Magazine article The New Yorker


Magazine article The New Yorker


Article excerpt

The entire Ermenegildo Zegna clan flew in from Italy's Piedmont region the other evening to celebrate the opening of their new clothing store on Fifth Avenue. Three generations of Zegnas--including the eighty-year-old president, Angelo; his forty-nine-year-old son, Ermenegildo, who is the co-C.E.O.; his daughters Anna, forty-five, and Benedetta, thirty-seven; plus four teen-age grandchildren--were on hand, all dressed to the teeth.

Edoardo Zegna, eighteen, who has shoulder-length dark hair and who was wearing a nifty dark-blue cashmere blazer (40 long), watched the goingson from a perch on a staircase, in front of a large sepia-toned photograph of the Zegna mill in Trivero (population 7,000). The actor Adrien Brody, with a Bellini, and the former Senator Bill Bradley, with a 7UP, came over to say hello. Edoardo smiled and pointed at the photograph of the plant.

"I go here many times to learn the stages," he said earnestly, in Swiss-schooled English. "Filatura--how do you say it?--the spinning; orditura, the warping; tessitura, the weaving; tintoria, the dyeing; finissaggio, the finishing. All our stages."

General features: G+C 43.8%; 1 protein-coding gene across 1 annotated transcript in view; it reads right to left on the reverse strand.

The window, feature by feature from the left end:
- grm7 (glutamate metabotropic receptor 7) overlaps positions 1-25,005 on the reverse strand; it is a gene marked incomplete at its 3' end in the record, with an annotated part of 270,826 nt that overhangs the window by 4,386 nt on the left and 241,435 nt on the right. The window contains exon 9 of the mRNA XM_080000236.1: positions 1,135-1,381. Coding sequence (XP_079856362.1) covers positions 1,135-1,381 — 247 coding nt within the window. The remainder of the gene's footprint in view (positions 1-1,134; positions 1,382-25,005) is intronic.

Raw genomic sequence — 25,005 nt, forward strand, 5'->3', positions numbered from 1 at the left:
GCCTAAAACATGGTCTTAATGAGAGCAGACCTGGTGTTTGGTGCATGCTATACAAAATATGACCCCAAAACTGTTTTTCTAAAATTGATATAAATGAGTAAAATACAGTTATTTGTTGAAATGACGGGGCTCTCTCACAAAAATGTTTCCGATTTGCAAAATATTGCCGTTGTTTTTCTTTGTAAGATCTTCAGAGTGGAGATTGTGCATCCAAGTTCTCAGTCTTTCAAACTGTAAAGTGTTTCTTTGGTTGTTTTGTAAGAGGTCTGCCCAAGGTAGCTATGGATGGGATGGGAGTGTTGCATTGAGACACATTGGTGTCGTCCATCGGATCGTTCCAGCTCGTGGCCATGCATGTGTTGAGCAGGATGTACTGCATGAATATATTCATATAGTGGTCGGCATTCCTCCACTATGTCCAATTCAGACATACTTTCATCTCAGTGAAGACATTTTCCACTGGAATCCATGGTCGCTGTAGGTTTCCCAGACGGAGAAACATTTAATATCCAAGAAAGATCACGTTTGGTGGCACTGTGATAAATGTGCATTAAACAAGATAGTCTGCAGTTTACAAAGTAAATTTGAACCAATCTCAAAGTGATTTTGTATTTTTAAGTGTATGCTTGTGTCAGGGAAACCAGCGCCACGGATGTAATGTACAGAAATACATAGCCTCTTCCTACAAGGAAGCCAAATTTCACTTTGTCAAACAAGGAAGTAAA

He was jostled politely on the stairway by some massive football players, who were also elegantly suited up: Tom Brady (Patriots), Peyton Manning (Colts), Dan Marino (Dolphins), and Tiki Barber (Giants). Edoardo took a deep breath and continued. "Our water in Trivero is important; it makes the softness when we wash the wool," he said. "We have the best water, from the Sesia River, in our mountains."

Edoardo's kid brother, Angelo (38 regular), squeezed in beside him. "Edoardo, tomorrow we go to the Knicks," he said.

"We talk now about the lanificio," Edoardo said, nudging Angelo with an elbow to focus attention on the picture of the plant. Benedetta Zegna, the company's director of events and personnel training, came over to join the boys. She was dressed in all-white cashmere. "We're a vertical company," she said. "We own everything ourselves; we go to China or Kashmir for the raw material, and we control everything, until it is ready for made-to-measure in the stores. No one is bigger than the brand."

One of the happiest guests was Seth Abraham, the former president of Madison Square Garden. …

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